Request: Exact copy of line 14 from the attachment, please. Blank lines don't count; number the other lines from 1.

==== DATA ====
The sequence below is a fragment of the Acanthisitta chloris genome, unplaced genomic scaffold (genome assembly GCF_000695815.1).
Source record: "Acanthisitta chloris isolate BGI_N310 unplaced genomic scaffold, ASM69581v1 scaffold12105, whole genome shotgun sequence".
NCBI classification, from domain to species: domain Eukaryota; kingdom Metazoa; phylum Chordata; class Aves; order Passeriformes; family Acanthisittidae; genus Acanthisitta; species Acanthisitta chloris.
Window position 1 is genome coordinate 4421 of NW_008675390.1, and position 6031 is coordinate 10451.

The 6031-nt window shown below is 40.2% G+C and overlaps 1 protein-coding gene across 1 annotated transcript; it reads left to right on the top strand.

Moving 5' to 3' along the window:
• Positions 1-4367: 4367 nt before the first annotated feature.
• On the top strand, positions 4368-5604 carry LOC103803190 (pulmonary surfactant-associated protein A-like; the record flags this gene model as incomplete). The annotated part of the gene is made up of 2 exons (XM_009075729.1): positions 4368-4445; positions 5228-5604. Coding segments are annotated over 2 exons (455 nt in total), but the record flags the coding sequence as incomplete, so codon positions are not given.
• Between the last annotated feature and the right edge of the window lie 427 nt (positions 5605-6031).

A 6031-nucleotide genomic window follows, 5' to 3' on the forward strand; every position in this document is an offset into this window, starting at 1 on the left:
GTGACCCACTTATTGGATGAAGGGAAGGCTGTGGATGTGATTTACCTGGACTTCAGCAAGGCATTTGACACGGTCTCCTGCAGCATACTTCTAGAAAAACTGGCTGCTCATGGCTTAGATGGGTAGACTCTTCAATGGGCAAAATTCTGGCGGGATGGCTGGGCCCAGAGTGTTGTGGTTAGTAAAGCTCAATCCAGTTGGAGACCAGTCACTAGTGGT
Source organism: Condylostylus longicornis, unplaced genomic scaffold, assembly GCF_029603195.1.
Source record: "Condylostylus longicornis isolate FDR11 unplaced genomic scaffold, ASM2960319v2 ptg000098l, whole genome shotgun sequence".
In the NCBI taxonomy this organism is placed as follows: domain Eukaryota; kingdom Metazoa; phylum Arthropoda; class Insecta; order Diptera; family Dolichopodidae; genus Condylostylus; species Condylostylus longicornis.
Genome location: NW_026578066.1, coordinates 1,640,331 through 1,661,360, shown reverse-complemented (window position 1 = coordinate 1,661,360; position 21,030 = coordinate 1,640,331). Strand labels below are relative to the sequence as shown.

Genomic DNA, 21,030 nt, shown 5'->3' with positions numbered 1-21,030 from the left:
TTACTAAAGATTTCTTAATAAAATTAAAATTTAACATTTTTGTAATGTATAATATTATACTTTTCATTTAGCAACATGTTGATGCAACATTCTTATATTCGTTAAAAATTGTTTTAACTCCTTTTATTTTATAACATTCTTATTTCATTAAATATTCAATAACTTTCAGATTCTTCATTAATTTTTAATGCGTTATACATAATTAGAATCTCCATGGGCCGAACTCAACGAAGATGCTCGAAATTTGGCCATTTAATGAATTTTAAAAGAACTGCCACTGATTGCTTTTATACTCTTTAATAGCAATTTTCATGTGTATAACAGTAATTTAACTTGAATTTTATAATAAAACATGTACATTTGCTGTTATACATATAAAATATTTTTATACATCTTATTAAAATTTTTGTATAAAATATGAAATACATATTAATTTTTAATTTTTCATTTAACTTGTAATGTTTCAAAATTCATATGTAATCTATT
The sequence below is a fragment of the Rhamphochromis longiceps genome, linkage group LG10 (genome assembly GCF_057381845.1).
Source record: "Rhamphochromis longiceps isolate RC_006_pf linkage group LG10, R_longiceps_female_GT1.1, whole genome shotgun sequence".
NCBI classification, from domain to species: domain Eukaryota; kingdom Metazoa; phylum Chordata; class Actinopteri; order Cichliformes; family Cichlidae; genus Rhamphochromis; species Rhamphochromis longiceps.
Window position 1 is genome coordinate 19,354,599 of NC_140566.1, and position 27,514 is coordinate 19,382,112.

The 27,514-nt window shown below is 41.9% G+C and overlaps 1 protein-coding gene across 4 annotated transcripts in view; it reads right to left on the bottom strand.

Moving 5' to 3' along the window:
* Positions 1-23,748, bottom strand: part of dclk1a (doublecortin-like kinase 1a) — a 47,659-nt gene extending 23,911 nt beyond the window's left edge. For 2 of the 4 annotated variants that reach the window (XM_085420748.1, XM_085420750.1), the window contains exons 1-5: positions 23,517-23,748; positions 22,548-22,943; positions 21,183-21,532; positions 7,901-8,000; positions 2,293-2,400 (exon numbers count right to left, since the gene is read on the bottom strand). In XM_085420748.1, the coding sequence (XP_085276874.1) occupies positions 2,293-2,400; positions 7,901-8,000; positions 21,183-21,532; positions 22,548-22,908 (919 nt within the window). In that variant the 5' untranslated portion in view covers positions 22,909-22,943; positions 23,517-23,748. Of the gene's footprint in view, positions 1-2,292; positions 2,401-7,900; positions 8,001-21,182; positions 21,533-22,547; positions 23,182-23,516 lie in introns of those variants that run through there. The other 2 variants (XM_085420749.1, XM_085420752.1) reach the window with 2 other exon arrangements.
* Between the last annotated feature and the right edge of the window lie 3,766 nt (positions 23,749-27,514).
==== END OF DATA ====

In the NCBI taxonomy this organism is placed as follows: domain Eukaryota; kingdom Metazoa; phylum Arthropoda; class Insecta; order Diptera; family Dolichopodidae; genus Condylostylus; species Condylostylus longicornis.